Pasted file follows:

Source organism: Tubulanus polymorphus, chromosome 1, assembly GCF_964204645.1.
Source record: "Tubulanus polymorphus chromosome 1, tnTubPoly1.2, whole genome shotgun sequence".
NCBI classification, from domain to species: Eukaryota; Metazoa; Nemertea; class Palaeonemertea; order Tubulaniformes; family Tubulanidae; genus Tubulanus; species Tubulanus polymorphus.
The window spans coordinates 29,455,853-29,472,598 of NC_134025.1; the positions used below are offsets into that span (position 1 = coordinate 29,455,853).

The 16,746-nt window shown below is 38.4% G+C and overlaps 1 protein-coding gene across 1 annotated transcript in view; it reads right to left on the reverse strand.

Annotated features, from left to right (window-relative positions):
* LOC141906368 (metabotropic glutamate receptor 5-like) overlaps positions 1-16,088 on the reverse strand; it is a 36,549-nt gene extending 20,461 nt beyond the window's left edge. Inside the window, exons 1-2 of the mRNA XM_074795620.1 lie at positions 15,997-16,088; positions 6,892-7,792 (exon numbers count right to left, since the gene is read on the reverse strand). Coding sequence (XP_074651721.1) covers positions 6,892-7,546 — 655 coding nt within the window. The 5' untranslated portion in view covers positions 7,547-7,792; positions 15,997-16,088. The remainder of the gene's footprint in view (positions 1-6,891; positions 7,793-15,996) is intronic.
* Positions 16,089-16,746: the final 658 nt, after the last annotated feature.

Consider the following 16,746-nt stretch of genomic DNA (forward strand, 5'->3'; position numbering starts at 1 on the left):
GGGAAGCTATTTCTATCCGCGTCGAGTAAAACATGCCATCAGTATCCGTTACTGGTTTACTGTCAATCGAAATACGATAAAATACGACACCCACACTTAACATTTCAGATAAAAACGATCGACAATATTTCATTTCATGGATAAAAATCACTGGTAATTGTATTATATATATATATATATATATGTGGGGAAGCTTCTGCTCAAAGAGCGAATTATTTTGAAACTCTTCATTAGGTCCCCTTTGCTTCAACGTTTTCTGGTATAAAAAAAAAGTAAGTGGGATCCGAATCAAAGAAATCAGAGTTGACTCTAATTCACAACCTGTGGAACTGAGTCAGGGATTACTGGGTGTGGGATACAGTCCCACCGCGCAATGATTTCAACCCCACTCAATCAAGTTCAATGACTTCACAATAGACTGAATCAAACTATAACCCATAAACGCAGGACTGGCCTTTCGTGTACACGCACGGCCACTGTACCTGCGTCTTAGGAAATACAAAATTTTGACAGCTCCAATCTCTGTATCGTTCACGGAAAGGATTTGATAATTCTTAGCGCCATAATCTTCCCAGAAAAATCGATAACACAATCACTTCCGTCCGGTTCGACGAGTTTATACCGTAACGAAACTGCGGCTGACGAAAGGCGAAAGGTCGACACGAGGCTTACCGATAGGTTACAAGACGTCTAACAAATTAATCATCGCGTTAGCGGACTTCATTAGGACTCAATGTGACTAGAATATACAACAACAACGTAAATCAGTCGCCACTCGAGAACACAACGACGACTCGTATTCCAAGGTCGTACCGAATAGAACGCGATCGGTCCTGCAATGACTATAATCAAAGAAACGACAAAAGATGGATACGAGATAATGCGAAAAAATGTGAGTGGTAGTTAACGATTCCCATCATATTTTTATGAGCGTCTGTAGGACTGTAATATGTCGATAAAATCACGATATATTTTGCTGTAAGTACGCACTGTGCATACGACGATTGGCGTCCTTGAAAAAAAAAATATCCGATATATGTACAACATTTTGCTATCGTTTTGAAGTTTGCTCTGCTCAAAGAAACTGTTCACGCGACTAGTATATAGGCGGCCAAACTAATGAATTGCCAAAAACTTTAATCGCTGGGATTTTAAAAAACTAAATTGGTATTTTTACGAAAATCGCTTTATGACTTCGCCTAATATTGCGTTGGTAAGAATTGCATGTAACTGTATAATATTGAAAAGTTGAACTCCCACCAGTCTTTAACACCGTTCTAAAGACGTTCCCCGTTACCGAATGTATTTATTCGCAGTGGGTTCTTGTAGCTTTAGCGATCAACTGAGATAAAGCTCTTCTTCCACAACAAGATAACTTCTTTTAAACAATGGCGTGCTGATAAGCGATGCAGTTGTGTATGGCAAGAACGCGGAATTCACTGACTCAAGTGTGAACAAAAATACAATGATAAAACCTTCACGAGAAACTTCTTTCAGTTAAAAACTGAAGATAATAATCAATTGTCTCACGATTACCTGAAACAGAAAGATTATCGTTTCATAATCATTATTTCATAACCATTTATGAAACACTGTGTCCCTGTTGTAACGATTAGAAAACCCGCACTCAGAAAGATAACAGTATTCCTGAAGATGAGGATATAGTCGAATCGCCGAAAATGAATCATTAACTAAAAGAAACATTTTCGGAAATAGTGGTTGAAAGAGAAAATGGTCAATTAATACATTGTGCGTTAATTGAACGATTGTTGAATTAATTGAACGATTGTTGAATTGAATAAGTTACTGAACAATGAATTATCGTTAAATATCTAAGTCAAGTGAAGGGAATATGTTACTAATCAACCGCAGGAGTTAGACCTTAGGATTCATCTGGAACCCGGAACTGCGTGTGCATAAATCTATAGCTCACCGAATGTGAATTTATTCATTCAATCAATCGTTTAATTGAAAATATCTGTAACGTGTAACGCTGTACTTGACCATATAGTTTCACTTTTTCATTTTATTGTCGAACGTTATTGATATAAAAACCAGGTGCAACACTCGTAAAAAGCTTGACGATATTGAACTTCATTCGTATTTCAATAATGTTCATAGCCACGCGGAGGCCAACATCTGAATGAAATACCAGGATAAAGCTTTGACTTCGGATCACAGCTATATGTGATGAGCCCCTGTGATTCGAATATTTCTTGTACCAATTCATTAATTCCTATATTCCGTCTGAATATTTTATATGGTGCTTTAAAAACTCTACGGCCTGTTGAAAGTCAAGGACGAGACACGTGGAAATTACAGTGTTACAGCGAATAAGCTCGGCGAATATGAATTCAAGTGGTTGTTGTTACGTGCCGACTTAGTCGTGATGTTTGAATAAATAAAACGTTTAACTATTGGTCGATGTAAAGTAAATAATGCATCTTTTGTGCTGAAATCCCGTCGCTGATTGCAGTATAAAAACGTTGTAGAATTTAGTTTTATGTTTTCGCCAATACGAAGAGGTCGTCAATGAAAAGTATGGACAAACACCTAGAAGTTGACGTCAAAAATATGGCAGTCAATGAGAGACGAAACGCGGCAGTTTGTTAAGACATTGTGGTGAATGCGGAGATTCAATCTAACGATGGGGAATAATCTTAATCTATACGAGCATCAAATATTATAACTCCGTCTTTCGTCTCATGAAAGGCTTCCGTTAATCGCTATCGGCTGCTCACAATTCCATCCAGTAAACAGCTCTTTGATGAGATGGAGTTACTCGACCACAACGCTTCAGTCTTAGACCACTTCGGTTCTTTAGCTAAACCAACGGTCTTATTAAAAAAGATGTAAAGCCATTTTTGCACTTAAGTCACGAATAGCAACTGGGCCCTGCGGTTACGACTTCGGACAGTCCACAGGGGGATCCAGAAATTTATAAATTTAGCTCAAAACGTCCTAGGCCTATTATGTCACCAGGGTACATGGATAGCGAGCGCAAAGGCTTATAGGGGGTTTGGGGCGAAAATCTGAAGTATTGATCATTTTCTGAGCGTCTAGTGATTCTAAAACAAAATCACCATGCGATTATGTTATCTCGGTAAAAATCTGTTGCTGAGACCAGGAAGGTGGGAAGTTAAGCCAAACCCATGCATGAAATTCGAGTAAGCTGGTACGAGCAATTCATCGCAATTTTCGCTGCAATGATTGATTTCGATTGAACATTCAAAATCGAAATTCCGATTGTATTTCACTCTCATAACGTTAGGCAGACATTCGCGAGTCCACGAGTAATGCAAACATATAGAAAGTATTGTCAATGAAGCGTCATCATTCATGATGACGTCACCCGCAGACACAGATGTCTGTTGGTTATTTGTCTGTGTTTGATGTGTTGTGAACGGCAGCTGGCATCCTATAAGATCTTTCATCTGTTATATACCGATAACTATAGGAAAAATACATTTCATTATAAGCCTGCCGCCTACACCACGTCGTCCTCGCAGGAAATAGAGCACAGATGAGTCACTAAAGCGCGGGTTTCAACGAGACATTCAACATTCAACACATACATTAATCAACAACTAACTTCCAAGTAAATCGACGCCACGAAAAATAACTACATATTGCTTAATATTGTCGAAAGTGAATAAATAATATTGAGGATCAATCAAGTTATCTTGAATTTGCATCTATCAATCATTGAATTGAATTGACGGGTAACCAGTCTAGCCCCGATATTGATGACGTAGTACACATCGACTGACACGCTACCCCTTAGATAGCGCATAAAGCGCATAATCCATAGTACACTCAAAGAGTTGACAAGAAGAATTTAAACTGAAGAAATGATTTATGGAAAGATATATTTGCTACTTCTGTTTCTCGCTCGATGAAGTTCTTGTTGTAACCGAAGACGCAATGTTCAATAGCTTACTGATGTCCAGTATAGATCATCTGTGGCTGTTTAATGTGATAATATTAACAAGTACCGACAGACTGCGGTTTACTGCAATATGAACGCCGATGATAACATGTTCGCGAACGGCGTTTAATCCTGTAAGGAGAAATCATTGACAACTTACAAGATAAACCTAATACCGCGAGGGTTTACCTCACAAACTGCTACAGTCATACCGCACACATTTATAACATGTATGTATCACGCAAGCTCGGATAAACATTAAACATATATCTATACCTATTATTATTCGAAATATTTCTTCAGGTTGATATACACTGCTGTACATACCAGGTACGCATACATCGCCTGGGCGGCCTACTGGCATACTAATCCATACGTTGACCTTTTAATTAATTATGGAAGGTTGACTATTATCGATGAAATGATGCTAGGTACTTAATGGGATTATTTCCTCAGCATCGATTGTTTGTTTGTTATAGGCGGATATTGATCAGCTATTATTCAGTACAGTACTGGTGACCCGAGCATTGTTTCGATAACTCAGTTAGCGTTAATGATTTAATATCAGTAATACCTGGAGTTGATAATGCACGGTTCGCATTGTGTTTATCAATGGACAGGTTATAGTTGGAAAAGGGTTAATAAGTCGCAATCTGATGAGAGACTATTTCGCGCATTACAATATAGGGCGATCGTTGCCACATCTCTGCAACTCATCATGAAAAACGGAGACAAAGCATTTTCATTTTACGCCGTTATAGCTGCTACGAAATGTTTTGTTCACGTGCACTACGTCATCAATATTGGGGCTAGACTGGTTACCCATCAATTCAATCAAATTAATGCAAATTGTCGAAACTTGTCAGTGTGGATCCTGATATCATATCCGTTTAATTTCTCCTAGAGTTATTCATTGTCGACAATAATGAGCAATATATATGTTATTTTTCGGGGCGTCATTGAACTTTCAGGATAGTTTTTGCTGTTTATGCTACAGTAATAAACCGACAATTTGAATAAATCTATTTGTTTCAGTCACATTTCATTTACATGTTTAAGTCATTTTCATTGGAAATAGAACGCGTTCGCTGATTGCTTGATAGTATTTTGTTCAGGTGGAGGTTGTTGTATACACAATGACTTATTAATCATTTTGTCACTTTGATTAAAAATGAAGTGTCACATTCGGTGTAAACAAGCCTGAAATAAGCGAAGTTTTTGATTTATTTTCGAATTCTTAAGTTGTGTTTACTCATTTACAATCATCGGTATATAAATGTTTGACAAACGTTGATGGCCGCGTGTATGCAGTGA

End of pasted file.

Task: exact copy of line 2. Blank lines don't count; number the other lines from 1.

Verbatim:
Source record: "Tubulanus polymorphus chromosome 1, tnTubPoly1.2, whole genome shotgun sequence".